Beshear braces Kentuckians for tougher days ahead

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FRANKFORT, Ky. (KT) -  Another light day in both new cases and deaths due to the coronavirus on Tuesday, but Gov. Andy Beshear warns it will not last.


“Get ready for large numbers on both cases and likely deaths the next couple of days, if not the next four or five days,” he said during a Capitol press briefing. “It’s something we ought to be prepared for, as a result of where we are right now as a Commonwealth, but also the impact of Labor Day weekend.”


Beshear said there were 273 new cases Tuesday, which brings the total to 53,319 in Kentucky, since the first case on March 6.  Of the new cases, 47 were from children ages 18 and younger, of which eight were children ages 5 and under.


There was also one death, a 79-year-old man in Lewis County, which makes 997 during the pandemic, but Beshear hinted the total will increase soon.


“Part of this is our committee that goes through and analyzes each of these to determine if they are truly a COVID-related death, also took some time off,” he said.  “So, as we sit at 997, I can tell you that there are over 20 cases in the queue, that are being looked at.  It is going to be a difficult month.”


There was a bit of good news, according to the governor, and that was the state’s positivity rate dropped  below four percent for the first time in a long time, standing at 3.91 percent on Tuesday, based on a seven-day rolling average.  “My hope is that we’ll be able to sustain that or the low fours as we go through the week, when all the information comes back in.”


While the federal prison system has approved resuming inmate visitation next month, the state has not yet announced plans to follow suit, although Beshear says it is something they are looking at.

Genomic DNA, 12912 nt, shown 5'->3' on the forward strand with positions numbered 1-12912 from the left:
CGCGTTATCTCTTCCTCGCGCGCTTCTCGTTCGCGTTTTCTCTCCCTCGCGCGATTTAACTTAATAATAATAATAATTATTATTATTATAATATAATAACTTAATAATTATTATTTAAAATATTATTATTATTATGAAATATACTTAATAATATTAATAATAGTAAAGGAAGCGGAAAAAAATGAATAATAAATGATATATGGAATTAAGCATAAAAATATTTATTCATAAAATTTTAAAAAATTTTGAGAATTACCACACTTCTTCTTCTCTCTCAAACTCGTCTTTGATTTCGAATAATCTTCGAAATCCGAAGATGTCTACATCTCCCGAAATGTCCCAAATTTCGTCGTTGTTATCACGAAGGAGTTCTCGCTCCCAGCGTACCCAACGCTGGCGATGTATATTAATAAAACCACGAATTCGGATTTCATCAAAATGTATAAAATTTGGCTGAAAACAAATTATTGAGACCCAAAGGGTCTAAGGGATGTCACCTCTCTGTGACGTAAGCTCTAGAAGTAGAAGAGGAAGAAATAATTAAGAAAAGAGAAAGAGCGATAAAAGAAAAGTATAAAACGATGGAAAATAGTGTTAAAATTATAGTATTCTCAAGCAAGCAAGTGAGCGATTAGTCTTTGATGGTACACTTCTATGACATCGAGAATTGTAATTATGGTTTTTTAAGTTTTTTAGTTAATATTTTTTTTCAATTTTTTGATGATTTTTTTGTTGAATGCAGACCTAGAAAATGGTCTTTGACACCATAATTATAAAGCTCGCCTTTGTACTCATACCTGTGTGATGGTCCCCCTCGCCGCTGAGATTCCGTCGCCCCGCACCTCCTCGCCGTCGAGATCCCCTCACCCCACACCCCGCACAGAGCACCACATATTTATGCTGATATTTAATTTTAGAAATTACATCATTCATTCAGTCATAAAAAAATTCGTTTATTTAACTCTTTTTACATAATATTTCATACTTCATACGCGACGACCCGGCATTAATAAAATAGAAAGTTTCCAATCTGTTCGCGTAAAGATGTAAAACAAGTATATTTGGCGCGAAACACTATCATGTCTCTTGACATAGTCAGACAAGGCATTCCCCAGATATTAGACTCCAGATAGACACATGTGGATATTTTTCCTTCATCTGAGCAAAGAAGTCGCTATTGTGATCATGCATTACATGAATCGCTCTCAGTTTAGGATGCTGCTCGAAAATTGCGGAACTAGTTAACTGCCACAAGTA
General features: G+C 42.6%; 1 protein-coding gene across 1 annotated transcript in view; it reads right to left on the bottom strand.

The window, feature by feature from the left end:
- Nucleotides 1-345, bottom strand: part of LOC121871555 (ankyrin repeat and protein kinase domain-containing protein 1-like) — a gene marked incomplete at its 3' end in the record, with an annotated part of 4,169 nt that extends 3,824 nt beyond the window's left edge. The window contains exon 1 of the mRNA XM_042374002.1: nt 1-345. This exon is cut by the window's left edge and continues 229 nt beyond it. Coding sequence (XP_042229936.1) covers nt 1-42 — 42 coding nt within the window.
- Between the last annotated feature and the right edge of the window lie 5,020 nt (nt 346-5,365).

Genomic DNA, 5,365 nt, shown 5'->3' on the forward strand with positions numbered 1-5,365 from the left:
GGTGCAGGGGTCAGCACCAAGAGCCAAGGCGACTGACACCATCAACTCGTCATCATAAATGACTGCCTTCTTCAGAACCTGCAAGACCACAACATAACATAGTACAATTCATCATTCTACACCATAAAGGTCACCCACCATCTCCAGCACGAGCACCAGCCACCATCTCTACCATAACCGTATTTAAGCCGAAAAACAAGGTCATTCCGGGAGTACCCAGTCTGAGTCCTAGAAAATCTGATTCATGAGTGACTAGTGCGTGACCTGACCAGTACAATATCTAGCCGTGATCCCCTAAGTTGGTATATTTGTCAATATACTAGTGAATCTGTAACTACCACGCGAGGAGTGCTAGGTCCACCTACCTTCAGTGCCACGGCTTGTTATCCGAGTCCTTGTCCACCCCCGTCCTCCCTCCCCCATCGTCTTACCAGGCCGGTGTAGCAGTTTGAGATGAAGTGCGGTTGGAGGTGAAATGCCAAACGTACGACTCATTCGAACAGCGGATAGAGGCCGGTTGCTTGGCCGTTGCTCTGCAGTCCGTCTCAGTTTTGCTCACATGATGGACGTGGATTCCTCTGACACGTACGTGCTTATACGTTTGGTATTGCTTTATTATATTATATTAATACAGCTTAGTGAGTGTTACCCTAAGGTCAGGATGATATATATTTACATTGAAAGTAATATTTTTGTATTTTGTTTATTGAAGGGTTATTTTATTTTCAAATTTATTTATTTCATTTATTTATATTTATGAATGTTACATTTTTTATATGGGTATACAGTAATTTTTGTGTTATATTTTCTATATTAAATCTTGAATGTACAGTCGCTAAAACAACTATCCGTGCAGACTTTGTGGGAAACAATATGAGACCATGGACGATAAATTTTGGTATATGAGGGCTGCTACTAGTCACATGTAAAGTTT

“We’ve had some real significant outbreaks that we are trying to get control of,” he stated.  “We have allowed more calls or more Facetime, more means of communication, because we know how important that is with these families.”


Despite the recent increase in positive cases among children, State Public Health Commissioner Dr. Steven Stack said it’s too soon to say if there will be an increase in cases of Multi-System Inflammatory Syndrome in Children, also known as MIS-C, which follows COVID infection.  There were two cases in Kentucky early on, but none since then.


“It’s two to three months after children get infected,“ he said.  “It’s not part of the acute infection, it’s the body’s immune system becoming hyperactive at a delayed time-frame later.  As we see the number of young people increasing, if that’s going to become a bigger problem in Kentucky, we will probably see it sometime in October or November, not right away.”


More key updates, actions and information from Gov. Beshear and his administration on the response to the coronavirus can be seen at kycovid19.ky.gov.


He says he plans another press briefing Wednesday afternoon at 4:00, Eastern Time.

  

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